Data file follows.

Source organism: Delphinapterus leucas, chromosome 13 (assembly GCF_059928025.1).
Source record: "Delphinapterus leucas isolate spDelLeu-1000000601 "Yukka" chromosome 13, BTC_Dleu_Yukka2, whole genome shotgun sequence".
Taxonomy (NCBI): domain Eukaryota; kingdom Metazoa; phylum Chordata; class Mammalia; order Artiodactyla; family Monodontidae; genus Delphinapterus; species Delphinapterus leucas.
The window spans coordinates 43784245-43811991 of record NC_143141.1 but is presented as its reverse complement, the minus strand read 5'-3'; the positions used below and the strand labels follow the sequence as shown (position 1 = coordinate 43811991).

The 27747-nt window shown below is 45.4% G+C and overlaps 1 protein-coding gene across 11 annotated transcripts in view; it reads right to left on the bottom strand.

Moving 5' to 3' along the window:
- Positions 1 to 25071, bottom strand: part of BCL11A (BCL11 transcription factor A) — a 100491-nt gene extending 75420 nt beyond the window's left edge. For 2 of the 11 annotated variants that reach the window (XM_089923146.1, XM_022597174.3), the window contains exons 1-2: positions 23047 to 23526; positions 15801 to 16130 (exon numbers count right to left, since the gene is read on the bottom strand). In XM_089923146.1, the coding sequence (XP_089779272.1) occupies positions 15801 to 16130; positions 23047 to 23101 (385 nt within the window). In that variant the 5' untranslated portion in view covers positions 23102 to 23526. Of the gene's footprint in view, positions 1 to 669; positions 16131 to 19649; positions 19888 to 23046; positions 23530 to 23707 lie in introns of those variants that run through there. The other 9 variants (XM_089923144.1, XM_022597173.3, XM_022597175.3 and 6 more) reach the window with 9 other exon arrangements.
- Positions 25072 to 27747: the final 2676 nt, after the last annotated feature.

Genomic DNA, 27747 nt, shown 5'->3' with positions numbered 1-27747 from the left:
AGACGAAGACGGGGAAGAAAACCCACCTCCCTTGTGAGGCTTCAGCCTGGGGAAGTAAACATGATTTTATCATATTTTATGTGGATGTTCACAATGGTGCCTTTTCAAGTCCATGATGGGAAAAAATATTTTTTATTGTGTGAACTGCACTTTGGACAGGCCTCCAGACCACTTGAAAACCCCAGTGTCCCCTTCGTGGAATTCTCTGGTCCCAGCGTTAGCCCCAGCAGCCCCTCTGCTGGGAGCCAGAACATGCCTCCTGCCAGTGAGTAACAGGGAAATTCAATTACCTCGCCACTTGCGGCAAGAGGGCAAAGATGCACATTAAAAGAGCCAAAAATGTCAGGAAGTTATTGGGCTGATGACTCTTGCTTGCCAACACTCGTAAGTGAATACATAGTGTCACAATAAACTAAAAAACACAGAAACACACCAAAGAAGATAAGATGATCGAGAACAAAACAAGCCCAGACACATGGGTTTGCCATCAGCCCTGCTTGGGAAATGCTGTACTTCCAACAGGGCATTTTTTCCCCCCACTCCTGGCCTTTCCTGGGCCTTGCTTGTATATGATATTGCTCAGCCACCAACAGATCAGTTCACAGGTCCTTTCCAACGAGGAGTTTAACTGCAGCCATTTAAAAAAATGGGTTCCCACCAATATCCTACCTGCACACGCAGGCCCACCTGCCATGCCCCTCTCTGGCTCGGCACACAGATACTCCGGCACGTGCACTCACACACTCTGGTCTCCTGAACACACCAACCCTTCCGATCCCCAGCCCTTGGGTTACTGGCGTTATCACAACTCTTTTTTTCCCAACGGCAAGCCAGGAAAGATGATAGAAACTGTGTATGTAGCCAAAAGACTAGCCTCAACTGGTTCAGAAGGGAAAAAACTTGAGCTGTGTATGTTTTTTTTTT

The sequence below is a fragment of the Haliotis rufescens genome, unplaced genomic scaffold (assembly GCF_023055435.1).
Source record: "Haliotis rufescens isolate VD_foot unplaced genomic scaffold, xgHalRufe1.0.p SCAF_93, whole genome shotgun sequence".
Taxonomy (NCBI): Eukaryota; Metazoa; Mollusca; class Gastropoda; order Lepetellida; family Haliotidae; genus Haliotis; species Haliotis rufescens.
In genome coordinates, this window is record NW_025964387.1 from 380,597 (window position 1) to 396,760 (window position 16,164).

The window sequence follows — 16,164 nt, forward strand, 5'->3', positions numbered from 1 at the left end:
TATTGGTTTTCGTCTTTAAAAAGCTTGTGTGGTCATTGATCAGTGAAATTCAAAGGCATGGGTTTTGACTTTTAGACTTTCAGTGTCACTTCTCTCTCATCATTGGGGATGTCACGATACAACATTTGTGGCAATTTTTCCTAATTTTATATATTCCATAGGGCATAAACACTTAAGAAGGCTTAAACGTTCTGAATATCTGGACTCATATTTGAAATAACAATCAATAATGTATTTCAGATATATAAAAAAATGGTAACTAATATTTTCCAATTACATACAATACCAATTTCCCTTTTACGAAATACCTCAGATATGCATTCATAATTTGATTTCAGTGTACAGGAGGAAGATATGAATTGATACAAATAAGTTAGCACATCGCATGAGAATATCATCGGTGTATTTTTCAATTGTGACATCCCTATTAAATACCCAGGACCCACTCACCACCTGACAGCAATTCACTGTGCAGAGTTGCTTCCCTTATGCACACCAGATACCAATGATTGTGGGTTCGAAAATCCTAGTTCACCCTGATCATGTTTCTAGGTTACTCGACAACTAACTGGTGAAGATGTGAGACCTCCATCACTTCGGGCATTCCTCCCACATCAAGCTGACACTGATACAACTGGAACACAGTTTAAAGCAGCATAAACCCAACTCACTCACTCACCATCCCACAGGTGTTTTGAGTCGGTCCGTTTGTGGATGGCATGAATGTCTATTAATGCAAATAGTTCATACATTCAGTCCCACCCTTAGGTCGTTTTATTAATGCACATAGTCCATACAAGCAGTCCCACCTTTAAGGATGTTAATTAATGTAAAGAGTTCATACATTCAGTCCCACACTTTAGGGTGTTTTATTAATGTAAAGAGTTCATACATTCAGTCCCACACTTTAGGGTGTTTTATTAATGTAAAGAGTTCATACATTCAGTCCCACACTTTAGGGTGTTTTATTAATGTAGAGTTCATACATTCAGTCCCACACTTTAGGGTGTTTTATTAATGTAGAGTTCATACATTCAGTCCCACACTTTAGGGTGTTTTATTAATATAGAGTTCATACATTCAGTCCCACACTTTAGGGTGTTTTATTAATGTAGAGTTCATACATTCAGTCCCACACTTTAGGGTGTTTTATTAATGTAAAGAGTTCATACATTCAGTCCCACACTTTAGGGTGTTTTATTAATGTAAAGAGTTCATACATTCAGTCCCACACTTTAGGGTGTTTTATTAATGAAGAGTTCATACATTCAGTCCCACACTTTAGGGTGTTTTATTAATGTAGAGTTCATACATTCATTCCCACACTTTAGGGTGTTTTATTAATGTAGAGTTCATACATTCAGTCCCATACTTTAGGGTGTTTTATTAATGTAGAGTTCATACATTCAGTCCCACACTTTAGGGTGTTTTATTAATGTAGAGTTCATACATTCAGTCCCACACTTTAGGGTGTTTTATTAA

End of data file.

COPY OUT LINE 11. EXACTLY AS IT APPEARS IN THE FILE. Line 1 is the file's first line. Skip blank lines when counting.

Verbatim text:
The sequence below is a fragment of the Haliotis rufescens genome, unplaced genomic scaffold (assembly GCF_023055435.1).